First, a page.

My rating: 5 of 5 stars
This book—the memoir of a Unitarian Universalist chaplain for game wardens in Maine—was a quick read and just what I needed. It reminded me of my work as a doula, how most of it was just being there while my clients’ worlds changed completely.
A bit that I loved:
“I am a transitional love object, an objet d’amour…what a strange privilege to be so used.
The lieutenant will muse, as we drive south together, ‘It’s like standing right on the hinge of someone’s life. You know? Right there on the hinge, while the whole world swings around, and that widow, or that mother or dad’s life is suddenly completely different, permanently different.'” (p 96-97)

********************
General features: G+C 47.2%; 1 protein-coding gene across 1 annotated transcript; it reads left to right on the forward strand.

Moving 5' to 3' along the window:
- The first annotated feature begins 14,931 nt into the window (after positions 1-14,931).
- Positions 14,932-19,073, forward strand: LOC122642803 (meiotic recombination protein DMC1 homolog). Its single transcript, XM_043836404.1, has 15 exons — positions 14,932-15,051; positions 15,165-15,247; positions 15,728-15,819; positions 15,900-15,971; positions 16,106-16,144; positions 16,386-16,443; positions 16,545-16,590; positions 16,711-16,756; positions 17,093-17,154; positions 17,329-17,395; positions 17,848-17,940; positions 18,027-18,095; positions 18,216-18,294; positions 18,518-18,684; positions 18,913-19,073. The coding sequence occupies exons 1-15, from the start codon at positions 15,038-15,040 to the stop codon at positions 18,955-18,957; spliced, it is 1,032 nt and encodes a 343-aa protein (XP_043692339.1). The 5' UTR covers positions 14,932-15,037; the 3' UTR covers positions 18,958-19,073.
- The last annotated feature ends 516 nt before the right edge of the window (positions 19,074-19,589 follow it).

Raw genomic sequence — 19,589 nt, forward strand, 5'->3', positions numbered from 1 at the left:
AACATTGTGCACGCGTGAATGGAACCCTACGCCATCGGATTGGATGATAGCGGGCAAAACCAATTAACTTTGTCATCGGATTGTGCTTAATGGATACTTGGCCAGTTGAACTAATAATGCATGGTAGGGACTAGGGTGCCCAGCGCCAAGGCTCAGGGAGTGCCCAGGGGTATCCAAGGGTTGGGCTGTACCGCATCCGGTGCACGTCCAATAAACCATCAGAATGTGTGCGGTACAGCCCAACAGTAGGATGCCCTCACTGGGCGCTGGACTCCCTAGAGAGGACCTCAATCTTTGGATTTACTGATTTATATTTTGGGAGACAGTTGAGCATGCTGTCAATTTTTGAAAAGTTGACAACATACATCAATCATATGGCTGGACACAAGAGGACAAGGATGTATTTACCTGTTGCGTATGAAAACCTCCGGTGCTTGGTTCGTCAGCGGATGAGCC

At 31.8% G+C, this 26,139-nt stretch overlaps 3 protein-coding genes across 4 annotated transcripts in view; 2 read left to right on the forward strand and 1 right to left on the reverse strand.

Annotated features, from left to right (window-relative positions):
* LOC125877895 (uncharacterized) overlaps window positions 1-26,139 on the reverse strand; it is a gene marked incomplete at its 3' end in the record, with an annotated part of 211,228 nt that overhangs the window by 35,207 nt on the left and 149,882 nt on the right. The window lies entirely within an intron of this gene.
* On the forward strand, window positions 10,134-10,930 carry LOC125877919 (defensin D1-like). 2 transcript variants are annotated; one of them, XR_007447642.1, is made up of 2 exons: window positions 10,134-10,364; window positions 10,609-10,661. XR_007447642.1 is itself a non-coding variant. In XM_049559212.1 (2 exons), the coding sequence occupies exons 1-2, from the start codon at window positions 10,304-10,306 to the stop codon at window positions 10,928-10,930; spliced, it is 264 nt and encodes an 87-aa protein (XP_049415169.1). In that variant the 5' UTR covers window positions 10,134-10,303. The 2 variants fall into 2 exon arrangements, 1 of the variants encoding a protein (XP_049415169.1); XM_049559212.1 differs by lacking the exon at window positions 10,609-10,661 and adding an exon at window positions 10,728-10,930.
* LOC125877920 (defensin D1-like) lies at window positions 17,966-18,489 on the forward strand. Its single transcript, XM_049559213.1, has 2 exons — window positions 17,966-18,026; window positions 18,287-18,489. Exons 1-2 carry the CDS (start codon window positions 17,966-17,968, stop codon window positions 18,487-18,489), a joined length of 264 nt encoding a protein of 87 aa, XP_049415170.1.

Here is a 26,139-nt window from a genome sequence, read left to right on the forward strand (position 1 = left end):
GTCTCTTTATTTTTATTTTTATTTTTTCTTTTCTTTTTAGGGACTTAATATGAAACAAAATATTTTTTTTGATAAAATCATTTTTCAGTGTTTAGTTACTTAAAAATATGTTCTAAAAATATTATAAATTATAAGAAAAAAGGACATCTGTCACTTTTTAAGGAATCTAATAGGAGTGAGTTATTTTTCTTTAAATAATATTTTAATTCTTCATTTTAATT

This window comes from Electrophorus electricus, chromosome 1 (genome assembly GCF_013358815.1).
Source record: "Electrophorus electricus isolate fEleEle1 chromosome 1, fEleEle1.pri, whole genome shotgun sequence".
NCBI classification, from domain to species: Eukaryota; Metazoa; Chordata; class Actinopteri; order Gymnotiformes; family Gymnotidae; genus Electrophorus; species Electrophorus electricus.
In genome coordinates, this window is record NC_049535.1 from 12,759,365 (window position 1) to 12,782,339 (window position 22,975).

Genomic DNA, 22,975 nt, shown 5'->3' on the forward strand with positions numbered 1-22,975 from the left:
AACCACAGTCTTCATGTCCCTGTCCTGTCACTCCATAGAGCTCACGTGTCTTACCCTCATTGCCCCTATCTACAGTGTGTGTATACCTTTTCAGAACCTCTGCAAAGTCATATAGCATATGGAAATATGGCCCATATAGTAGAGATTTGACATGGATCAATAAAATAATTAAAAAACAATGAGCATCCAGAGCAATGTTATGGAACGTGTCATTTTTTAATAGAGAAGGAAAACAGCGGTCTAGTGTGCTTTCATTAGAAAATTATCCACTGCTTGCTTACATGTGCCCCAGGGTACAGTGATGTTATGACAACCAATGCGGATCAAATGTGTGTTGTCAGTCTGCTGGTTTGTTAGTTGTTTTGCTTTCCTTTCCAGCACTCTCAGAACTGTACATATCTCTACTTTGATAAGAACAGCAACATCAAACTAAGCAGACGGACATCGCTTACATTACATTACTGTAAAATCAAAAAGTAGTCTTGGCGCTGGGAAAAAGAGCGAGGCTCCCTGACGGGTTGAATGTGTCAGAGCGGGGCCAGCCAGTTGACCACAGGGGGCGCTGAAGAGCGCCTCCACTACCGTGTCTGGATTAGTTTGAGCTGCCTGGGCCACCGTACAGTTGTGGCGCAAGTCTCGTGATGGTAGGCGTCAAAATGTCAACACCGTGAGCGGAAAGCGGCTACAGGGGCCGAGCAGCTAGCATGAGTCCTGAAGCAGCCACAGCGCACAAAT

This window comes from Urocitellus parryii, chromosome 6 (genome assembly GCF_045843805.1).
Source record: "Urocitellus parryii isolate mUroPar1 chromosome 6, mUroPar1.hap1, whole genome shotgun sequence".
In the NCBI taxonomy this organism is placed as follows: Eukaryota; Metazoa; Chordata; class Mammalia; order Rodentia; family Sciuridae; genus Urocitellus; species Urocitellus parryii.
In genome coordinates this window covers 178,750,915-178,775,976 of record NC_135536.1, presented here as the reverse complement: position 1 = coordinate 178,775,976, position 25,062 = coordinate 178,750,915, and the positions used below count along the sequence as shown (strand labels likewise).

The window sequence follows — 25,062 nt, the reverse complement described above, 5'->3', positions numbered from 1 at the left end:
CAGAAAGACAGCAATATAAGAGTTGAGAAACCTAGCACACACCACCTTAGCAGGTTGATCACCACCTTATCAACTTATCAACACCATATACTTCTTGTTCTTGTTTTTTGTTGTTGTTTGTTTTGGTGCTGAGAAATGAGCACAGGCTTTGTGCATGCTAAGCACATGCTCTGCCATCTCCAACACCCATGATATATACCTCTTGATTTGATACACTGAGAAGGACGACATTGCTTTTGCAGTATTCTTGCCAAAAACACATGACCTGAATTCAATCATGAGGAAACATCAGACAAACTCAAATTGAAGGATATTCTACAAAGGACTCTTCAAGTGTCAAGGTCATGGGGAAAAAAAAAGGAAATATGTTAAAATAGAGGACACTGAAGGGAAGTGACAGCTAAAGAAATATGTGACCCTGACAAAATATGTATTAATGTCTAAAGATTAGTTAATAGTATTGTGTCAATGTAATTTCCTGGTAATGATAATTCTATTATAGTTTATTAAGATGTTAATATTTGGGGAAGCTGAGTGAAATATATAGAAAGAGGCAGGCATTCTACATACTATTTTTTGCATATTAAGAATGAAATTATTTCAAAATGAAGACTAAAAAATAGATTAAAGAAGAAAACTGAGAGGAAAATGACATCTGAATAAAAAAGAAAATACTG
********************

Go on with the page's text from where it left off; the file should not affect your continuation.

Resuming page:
As I read about Braestrup embracing and physically bracing people in joy or grief depending on the news she had to deliver, I think of the time a laboring mother put her arms around my neck and used my body to support her weight through a contraction. We danced there together on the hinge of her life, shifting our weight from foot to foot, and I felt blessed to be there with her.
Now I need to write a thank-you note to the friend who handed this book directly to me at the church Book Sale instead of putting it in the “Memoirs” section to sell.
The only complaint I have with this book is the three typos I found in the last chapter, which made for a clunky ending to an otherwise exquisite book.
One more line that I love, which refers to a detective and breastfeeding mother who solved a homicide:
“If we were a sensible culture, little girls would play with Anna Love action figures, badge in one hand, breast pump in the other.”(p 177)